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Duke in the World With a medical school in Singapore, a campus in China and programs from Russia to Peru, Duke has become a global university, one whose home campus is filled with the perspectives of people from around the world. Know how to search online.
A simple search engine attempt often doesn't lead anywhere, but it's worth a try. Whether you're using Google or one of the more specialized services described later, it pays to know how to make your search more effective:  Search for nicknames as well, even if your friend didn't have one when you knew her. For instance, an "Elizabeth" might now go by "Beth," "Betty," or "Liza.
On search engines, enclose your friend's name in quotation marks, then add more information such as the school she went to, the city she lived in, or the business she worked for.
Search for your friend's name on Google Image search. If you see a face that may be your friend, follow the link to the website the image showed up on. Even if this doesn't lead to contact, you might find a more up-to-date photograph of your friend, which can help you identify him in later search results. Method 2.
Use social media sites. Search for your friend's full name on Facebook, Twitter, LinkedIn, and other social websites, as well as Google or other search engines. On the left-hand pane, select People. A list of filters should appear at the top of your search, where you can enter possible locations, workplaces, or schools. Use dedicated people-search websites. Pipl is one of the more impressive free search services out there.
You can also try ZabaSearch , or purchase a search for a few dollars on Intelius , radaris , peekyou , Veromi. You can often take the free partial results from several commercial search sites and patch together phone numbers and addresses, without actually paying for the data. Every site has different information, though most of it tends to be pretty stale.
Spokeo tends to have the freshest data. An email address may be buried in an old blog post, online survey, or forum comment. Sign up for friend-finding websites. This works best if you suspect your friend may be looking for you as well, since these websites leave public messages for people to find.
Try Lost Friends Be very cautious with sites that require a credit-card sign up, as they may be scams, or end up being more expensive than you anticipated.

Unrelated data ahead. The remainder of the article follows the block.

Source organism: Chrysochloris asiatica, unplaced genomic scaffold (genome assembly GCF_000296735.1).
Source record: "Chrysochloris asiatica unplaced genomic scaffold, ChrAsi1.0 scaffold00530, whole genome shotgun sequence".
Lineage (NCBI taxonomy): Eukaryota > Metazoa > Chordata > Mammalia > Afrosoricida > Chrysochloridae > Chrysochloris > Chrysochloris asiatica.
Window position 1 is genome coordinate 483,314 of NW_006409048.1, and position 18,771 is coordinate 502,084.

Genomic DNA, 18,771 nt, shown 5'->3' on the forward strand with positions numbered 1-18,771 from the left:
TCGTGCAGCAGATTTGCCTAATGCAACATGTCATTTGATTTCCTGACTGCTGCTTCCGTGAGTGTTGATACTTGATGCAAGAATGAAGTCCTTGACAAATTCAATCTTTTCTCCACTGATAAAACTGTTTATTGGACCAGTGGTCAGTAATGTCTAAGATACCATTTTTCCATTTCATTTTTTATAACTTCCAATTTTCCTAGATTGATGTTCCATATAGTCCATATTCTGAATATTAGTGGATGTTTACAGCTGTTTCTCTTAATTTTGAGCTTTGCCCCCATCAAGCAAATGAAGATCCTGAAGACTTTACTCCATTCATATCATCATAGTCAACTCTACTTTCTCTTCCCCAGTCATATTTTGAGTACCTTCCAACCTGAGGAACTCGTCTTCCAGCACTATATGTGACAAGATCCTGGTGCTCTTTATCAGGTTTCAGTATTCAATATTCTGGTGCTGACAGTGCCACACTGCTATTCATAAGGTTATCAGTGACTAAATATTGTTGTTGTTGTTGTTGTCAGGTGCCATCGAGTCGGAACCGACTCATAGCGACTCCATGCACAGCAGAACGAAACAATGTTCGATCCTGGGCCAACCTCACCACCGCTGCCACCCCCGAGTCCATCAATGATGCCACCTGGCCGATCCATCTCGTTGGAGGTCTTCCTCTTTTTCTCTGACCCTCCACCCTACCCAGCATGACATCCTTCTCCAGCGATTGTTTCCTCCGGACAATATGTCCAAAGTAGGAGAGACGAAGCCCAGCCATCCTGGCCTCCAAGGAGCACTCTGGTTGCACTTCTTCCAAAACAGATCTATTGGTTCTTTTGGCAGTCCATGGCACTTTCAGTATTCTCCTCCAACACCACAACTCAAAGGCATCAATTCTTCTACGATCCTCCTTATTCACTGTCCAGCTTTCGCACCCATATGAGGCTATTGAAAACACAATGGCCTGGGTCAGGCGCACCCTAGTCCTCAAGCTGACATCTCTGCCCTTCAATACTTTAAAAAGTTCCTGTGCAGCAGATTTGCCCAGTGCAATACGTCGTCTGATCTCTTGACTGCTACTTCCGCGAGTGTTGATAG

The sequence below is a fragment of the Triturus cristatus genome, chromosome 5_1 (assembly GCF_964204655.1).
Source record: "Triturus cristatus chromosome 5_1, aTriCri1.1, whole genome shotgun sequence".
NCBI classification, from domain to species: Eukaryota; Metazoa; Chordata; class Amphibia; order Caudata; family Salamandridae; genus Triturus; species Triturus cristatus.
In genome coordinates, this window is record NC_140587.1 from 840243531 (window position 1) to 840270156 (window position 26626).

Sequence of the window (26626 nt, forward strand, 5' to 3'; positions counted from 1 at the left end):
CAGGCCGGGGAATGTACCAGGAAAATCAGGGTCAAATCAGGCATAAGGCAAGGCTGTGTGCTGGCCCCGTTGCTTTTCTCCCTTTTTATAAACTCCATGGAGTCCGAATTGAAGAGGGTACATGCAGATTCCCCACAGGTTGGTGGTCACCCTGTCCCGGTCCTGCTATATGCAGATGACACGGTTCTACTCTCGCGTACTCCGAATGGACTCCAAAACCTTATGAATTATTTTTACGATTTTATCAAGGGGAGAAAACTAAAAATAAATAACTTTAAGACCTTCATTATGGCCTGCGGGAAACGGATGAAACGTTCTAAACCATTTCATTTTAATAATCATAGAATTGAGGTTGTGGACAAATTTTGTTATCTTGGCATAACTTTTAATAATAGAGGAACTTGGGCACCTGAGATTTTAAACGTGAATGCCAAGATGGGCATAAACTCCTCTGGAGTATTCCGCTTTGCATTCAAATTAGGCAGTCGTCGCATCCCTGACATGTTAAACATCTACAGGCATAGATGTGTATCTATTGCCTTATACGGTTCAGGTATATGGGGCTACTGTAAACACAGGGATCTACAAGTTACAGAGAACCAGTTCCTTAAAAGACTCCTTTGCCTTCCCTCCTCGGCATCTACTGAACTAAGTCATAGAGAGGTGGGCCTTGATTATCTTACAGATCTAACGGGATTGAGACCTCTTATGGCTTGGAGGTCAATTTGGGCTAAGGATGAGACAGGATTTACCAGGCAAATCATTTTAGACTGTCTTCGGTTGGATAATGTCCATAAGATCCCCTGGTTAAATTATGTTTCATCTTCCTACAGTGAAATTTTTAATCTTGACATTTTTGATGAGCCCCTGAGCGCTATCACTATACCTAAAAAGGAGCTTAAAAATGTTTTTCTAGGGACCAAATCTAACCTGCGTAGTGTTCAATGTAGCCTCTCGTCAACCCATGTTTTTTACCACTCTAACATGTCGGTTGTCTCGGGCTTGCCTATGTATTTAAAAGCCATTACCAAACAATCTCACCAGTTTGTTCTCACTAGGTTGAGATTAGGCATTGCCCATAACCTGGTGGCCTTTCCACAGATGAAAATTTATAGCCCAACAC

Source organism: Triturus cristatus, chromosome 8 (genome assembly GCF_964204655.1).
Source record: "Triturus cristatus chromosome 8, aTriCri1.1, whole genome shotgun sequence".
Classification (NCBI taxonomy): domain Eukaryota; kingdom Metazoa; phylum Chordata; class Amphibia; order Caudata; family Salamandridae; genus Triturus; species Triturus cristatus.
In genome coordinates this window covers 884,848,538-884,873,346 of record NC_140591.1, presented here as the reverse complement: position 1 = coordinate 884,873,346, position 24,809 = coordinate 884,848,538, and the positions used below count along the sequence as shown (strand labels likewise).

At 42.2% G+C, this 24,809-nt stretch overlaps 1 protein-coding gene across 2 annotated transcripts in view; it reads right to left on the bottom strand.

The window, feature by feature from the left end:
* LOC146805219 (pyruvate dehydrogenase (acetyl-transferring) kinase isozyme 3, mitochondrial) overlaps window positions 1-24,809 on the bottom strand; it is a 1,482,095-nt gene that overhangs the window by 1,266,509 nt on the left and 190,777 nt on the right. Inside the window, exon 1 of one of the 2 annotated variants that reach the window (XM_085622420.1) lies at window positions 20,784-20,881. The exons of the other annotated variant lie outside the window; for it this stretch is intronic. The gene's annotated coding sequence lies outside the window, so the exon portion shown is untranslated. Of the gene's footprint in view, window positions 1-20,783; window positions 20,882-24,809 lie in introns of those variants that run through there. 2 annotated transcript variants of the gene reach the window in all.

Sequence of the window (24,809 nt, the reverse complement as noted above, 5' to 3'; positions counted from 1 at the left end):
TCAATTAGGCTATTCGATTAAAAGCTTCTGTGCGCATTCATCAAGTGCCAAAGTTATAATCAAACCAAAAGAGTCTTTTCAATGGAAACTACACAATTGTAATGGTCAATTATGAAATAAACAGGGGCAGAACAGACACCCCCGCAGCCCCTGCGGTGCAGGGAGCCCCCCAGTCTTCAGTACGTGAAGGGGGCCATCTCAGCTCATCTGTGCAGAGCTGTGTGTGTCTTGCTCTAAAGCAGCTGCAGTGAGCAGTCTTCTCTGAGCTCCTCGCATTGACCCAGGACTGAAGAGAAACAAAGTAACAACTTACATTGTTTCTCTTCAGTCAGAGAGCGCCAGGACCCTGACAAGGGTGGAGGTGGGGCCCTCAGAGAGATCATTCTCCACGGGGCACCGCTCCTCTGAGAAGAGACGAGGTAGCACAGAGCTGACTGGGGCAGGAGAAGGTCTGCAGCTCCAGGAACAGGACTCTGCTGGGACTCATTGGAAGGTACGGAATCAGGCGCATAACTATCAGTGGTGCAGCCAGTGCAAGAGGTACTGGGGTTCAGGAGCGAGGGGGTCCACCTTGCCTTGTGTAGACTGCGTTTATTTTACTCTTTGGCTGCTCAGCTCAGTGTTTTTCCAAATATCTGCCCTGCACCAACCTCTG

All the options above are free. Check your Spam or Junk Mail folder for the confirmation email while signing up. Search by alma mater, military service, or business. Many alumni sites require paid memberships to use, or will ask your friend to pay in order to view your message. Still, some of these sites can be useful resources, if you know where your friend went to school.
ZoomInfo's search is a great resource for people in the corporate world. BatchMates is a free alumni reunion site. It is focused on India but includes members worldwide. If your friend served in the US military, check its online Buddy Finder. Method 3.
Search marriage records. Search online for "marriage records" and the name of the country your friend last lived in, or her state if she lived in the US. These records are often only available in person, but your state or county website should direct you to the office where you can check these in person. Check US political contributions. Search court records. Again, you'll need to search for "court records" along with the name of the country or state your friend lived in, as there is no single database where you can look these up.
In many cases, you'll need to file a request with a specific court to get more information, so this method can take a fair amount of time. Use the UK electoral register. To search this database for free, inquire of your local Electoral Registration Office , or ask your local library staff whether the service is available. If you remember her name, try social media.
Use any other facts, such as places she has lived or schools attended, and try searching online. Or, hire a private detective, who generally has access to government records and can track people down. Yes No. Not Helpful 4 Helpful How can I find a friend's cell phone number when I only know his first name? Ask around to find out what his last name is.
Speak to friends who knew him in the past for help, and perhaps use Facebook to help. Not Helpful 7 Helpful How do I find an old friend I knew decades ago if I only know her maiden name?
See if anyone with her last name still lives in the same area and call them to see if they are related and can help you get in touch with her. If she does not live there anymore, you may still be able to get in touch with her parents or siblings. Not Helpful 12 Helpful I wrote a letter to my English friend in Sardinia, but it was returned "Not at this address. Most likely she moved. Do you know anyone else who might be in touch with her, or perhaps where she worked?
You could try addressing the letter to her place of business. Not Helpful 0 Helpful 4. How do I find an old friend when I have forgotten all of his personal information? Search for that name on social media such as Facebook, Twitter, Instagram, etc. You could even try Google.